AG: Minnesota farmers cheated by wind energy firm - FOX 35 News Orlando

AG: Minnesota farmers cheated by wind energy firm

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ST. PAUL, Minn. -

Minnesota's attorney general is seeking an immediate court order to stop an Excelsior company from selling any more small wind turbines to farmers.

Attorney General Lori Swanson is making the request to stop sales while a lawsuit filed by her office against the company, Renewable Energy, makes its way through Hennepin County District Court.

"It's real serious harm," Swanson said. "Imagine giving up a mortgage on your farm and putting your farm property at risk on a promise this wind turbine project would deliver revenue only to be put in a worse situation."

The attorney general's office says it's received more than 100 complaints from farmers about Renewable Energy. Many of those complaints are cited in her motion for a temporary restraining order.

The lawsuit filed last month alleges the company and owner Shawn Dooling sold farmers faulty windmills using federal stimulus money, then failed to deliver or built turbines that didn't work properly.

More than 40 farmers spent hundreds of thousands of dollars on turbines bought from Renewable Energy in Excelsior, including Mark Schroeder.

"I love putting crops in and watching stuff grow," Schroeder told FOX 9 News.

For 50 years, the farm in Eglin has been in the Schroeder family. In 2010, Schroeder thought he was making an investment in the farm's future by buying a wind turbine -- but his investment literally blew up last year.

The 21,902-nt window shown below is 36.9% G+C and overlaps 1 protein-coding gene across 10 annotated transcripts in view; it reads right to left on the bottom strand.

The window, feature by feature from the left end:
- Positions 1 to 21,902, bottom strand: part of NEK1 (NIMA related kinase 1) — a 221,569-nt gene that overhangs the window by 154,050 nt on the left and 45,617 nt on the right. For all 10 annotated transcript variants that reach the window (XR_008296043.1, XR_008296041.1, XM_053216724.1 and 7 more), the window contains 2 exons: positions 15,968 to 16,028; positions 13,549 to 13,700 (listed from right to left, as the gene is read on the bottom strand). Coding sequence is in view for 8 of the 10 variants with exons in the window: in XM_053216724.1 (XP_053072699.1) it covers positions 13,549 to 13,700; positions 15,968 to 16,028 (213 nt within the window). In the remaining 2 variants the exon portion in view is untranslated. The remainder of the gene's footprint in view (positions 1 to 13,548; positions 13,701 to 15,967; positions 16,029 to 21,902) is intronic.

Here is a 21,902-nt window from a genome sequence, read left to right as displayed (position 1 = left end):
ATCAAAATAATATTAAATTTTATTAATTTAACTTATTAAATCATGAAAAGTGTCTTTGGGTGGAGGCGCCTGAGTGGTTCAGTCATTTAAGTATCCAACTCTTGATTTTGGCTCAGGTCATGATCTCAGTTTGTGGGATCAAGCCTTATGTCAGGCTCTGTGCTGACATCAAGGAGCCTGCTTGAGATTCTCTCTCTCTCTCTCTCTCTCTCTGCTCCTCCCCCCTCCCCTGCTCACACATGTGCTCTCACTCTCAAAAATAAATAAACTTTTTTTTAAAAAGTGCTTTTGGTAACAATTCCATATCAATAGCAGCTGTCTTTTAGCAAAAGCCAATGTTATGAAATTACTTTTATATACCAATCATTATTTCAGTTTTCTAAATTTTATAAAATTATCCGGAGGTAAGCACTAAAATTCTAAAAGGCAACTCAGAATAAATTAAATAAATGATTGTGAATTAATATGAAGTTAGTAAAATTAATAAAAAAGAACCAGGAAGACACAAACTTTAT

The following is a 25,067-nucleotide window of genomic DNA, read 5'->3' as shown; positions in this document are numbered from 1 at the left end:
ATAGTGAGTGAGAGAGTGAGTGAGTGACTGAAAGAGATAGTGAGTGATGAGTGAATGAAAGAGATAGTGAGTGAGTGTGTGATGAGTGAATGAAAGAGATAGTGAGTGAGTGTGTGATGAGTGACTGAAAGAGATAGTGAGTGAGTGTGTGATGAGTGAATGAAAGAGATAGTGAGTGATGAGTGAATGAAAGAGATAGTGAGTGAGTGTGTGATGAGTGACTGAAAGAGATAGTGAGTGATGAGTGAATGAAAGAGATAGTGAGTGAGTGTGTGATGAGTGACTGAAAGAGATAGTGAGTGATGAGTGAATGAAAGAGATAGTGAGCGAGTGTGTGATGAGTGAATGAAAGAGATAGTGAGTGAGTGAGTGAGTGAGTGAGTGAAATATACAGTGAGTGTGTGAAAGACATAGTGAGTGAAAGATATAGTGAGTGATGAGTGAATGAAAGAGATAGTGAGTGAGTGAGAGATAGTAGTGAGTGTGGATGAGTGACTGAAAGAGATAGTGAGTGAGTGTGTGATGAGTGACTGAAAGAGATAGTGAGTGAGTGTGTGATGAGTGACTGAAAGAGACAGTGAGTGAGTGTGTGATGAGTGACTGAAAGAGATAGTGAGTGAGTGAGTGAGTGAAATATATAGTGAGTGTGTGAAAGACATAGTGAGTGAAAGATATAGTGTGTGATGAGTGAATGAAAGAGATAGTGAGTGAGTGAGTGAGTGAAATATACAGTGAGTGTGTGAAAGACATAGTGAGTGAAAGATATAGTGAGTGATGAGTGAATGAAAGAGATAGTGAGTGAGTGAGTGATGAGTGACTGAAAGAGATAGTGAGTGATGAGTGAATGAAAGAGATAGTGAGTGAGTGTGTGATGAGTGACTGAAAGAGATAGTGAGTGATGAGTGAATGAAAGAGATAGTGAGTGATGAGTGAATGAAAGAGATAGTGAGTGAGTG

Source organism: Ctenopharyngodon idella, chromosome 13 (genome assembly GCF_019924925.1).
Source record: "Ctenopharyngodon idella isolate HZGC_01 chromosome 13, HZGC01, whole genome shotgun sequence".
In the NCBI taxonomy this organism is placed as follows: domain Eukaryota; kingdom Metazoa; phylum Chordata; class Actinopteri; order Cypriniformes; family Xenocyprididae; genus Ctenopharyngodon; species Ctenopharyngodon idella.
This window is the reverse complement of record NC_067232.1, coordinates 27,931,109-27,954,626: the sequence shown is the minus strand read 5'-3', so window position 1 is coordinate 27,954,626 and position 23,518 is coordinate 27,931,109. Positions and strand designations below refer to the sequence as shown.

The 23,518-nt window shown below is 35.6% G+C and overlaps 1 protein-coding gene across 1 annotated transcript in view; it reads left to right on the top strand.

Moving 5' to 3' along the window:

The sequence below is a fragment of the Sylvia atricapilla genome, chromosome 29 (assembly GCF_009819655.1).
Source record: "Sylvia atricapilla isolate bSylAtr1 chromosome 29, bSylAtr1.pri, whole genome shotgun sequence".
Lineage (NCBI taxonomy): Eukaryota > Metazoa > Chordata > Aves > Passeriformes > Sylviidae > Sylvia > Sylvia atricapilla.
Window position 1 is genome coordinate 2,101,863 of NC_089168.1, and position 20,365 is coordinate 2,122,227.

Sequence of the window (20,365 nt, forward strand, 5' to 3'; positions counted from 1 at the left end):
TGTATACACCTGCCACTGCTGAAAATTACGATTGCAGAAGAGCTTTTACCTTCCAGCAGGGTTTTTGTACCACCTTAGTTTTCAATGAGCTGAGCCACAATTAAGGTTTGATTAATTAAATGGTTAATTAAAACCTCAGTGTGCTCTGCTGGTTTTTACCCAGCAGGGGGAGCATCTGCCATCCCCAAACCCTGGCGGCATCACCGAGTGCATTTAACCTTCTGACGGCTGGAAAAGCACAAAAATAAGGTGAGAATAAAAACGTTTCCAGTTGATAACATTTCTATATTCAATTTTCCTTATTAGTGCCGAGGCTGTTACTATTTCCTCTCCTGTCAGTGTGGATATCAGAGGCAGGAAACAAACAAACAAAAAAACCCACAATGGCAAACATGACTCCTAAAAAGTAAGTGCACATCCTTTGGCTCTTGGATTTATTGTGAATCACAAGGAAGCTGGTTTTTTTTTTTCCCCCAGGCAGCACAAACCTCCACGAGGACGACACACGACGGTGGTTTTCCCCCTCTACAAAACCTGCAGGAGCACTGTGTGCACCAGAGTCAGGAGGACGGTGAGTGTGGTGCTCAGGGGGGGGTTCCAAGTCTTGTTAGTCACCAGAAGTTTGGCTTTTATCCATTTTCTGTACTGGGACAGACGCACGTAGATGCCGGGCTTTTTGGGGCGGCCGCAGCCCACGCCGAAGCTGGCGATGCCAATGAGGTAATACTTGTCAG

"The thing was just spinning like crazy. It was out of control," he recalled.

Schroeder explained that he looked up and knew he had to get back. 

"I'm getting the heck out of here. This thing is coming down," he said.

Next he knew, a 24-foot, 500-pound blade went flying 300 feet off the 160-foot tower. Schroeder said the company took down the rest of the turbine and promised to replace it. A year later, it still hasn't been done.

"I'm losing money every day because there is no revenue coming in and I still have to make my loan payment," Schroeder told FOX 9 News.

He isn't the only one. Wayne Johnson can kneel down on the platform that should hold his $135,000 turbine because he's still waiting for it.

Renewable Energy attorney Thomas Pursell told the Star Tribune that he's studying the attorney general's motion and will respond later. FOX 9 News attempted to contact owner Shawn Dooling, but he did not return calls for comment.

A hearing on the issue is set for next Thursday at 1:30 p.m.

The Associated Press contributed to this report.

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